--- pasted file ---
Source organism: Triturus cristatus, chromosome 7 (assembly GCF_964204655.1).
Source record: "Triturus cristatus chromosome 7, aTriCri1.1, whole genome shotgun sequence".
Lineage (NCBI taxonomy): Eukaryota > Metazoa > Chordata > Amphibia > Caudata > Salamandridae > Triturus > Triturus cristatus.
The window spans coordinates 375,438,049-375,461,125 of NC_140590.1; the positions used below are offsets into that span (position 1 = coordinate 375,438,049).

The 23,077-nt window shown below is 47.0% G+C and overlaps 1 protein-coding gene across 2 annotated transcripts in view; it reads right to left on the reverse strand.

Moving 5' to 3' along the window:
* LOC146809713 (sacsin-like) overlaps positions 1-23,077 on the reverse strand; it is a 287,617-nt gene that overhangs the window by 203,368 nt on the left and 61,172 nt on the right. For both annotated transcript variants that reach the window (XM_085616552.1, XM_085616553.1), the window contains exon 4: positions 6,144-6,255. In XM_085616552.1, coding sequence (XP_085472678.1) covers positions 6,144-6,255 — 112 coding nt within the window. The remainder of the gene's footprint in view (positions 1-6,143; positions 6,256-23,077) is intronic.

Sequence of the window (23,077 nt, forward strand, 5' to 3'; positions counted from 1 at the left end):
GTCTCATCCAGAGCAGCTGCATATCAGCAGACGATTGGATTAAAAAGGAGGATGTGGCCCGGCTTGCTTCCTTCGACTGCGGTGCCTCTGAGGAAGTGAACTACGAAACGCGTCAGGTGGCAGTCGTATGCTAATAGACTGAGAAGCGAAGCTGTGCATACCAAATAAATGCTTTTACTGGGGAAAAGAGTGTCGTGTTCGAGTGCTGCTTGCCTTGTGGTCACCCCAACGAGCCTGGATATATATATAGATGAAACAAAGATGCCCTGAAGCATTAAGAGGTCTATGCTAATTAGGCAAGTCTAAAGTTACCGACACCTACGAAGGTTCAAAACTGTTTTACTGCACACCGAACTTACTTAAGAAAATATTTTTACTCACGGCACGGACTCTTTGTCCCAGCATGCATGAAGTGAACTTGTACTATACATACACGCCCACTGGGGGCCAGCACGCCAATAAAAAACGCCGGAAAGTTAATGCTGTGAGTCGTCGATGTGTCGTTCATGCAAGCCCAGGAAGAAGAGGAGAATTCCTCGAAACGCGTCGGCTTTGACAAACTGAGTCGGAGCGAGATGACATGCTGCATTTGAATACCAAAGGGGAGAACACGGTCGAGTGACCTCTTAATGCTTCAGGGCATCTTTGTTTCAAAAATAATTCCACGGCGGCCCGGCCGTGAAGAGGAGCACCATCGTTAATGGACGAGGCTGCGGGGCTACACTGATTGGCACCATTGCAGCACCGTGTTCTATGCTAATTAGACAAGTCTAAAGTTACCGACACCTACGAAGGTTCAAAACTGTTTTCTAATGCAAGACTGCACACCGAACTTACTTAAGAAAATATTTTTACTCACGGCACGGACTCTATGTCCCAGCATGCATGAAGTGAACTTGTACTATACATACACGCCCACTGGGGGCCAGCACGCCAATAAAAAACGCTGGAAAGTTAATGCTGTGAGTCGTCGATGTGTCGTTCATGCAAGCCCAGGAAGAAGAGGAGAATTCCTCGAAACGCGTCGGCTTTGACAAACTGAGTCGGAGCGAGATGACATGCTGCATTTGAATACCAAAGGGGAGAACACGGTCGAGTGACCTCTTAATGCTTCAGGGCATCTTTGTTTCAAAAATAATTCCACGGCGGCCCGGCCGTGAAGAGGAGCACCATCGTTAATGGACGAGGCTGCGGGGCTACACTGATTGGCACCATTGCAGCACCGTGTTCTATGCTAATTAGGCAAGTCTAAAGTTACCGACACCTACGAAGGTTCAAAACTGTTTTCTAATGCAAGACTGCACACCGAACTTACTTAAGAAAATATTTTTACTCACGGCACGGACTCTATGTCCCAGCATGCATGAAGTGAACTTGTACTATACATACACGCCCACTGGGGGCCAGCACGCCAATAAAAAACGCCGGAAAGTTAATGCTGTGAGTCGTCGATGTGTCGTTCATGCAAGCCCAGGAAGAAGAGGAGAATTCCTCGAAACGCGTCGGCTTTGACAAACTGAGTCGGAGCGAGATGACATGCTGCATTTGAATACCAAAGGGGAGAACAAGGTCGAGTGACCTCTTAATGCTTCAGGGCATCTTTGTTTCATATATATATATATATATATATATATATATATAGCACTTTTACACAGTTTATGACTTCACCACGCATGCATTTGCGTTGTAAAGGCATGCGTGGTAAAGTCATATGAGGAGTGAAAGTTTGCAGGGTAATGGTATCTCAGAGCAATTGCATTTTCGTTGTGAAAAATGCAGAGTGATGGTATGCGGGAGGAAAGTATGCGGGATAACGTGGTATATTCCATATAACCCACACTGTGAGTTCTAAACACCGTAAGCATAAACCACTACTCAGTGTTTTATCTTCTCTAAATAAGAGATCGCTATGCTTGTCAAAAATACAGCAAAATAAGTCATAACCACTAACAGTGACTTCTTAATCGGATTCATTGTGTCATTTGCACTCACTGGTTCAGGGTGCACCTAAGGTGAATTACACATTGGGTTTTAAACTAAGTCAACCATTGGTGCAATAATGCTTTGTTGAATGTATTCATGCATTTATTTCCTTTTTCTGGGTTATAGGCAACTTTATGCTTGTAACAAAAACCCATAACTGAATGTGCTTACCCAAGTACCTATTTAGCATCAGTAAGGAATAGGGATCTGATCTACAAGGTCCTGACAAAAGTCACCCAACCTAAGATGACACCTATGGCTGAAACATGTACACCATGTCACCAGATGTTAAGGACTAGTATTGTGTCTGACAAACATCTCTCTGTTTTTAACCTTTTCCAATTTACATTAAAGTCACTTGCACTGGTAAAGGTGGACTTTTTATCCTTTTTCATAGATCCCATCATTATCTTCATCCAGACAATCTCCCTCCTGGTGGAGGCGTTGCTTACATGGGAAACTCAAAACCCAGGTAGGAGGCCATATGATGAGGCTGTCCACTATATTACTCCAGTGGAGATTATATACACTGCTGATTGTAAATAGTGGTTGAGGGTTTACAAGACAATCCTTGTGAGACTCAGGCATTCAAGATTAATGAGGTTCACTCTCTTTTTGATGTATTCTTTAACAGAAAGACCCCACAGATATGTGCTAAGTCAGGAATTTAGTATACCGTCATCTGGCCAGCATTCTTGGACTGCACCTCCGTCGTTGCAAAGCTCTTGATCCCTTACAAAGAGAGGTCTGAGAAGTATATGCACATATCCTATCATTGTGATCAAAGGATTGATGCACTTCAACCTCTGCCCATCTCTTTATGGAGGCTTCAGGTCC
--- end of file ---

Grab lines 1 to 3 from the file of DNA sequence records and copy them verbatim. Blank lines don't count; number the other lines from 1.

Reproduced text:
Source organism: Triturus cristatus, chromosome 7 (assembly GCF_964204655.1).
Source record: "Triturus cristatus chromosome 7, aTriCri1.1, whole genome shotgun sequence".
Lineage (NCBI taxonomy): Eukaryota > Metazoa > Chordata > Amphibia > Caudata > Salamandridae > Triturus > Triturus cristatus.